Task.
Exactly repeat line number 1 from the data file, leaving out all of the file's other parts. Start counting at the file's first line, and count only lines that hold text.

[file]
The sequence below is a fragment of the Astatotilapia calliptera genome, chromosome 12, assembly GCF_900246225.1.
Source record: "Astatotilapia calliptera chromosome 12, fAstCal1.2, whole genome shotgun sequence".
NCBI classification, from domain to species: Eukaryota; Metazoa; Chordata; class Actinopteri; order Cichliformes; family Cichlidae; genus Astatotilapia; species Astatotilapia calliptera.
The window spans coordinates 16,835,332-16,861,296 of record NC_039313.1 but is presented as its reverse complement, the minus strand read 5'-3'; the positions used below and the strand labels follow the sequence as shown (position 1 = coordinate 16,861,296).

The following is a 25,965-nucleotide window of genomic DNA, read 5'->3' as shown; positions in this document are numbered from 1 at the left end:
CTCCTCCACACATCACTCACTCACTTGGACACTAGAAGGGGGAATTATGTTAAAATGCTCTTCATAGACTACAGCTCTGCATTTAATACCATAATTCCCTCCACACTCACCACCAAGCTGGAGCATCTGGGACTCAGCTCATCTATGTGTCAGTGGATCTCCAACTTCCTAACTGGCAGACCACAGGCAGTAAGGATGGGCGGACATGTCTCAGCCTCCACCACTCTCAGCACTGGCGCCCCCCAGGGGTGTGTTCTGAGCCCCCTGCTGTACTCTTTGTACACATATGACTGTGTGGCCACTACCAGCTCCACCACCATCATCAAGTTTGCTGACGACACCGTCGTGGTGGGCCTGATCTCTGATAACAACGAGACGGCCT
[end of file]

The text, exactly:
The sequence below is a fragment of the Astatotilapia calliptera genome, chromosome 12, assembly GCF_900246225.1.